Should all kids get a trophy for participating in a sports league or competition? Some parents believe it's a good idea, but Pittsburgh Steelers linebacker James Harrison doesn't.

Linebacker James Harrison #92 of the Pittsburgh Steelers. (Photo by Gregory Shamus/Getty Images)

Harrison has put out a message via Instagram stating he's forcing his 2 sons, ages 6 and 8, to return their "Best of the Batch" trophies because they didn't do anything to deserve them.

His message reads:

"I came home to find out that my boys received two trophies for nothing, participation trophies! While I am very proud of my boys for everything they do and will encourage them till the day I die, these trophies will be given back until they EARN a real trophy. I'm sorry I'm not sorry for believing that everything in life should be earned and I'm not about to raise two boys to be men by making them believe that they are entitled to something just because they tried their best...cause sometimes your best is not enough, and that should drive you to want to do better...not cry and whine until somebody gives you something to shut u up and keep you happy.  #harrisonfamilyvalues

According to child psychologist Steven Tobias of the Center for Child and Family Development in Morristown, New Jersey, giving every child a trophy for simply participating in a sport or competition is a bad idea.

"They know they don't deserve it, they know they haven't really done anything to earn it," he said, "so it really has a potentially detrimental effect on their self-esteem. When you give kids things they really haven't earned they don't really want to risk losing the positive acceptance they're getting from others so why try?"

He said kids will think to themselves "if I can get the award for doing nothing and then I really try and I fail, then I'm going to end up feeling worse about myself."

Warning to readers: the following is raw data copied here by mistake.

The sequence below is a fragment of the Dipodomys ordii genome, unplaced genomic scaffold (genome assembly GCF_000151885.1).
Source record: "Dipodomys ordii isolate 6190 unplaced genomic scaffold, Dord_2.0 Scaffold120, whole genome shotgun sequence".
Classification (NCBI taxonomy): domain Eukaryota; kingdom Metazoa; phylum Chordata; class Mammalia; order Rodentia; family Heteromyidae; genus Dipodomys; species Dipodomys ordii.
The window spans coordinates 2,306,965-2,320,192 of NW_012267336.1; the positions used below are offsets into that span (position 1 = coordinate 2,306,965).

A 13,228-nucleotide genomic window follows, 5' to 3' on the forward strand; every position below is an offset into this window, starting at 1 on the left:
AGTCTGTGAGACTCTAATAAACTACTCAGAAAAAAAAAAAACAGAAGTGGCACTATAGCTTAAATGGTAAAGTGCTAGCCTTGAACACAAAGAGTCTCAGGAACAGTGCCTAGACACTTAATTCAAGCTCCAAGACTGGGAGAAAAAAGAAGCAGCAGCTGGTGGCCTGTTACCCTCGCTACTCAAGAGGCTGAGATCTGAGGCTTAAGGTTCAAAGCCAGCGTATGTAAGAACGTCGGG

Tobias said while adults are well meaning and want all the participants to feel like winners, "kids aren't stupid."

"They look at their peers, they know who's good and who's not, they know who works hard and who doesn't work hard, they know who the good athletes are and who the smart kids are," he said. "You're really not going to fool them into thinking they deserve something that they haven't worked for."

Tobias said the intent on the part of the adults to build self-esteem is a good thing, and of course we want kids to feel good about themselves and feel they've accomplished things.

"But kids have to work at it, kids have to really have a real achievement and accomplishment and then get that feedback in order to feel good about themselves," he said.

According to Tobias, telling kids they're smart, they're beautiful, they're wonderful and they're terrific doesn't help them if that's not tied to any specific behavior.

"In fact it can make them feel very insecure because they don't know what they did to deserve that praise, and what they need to do to keep it going."

He said the world is very competitive and some parents feel their children have to be the best. However, we need to recognize that it's okay if they don't excel at everything.

"It's okay if kids aren't the best, it's okay if not everybody's gifted and athletically talented. It's okay for some kids to be a B student, assuming they work hard for that B," Tobias said. "We're wrong in always looking at the product, at the end result, and I really think we need to focus more on the effort that goes into things."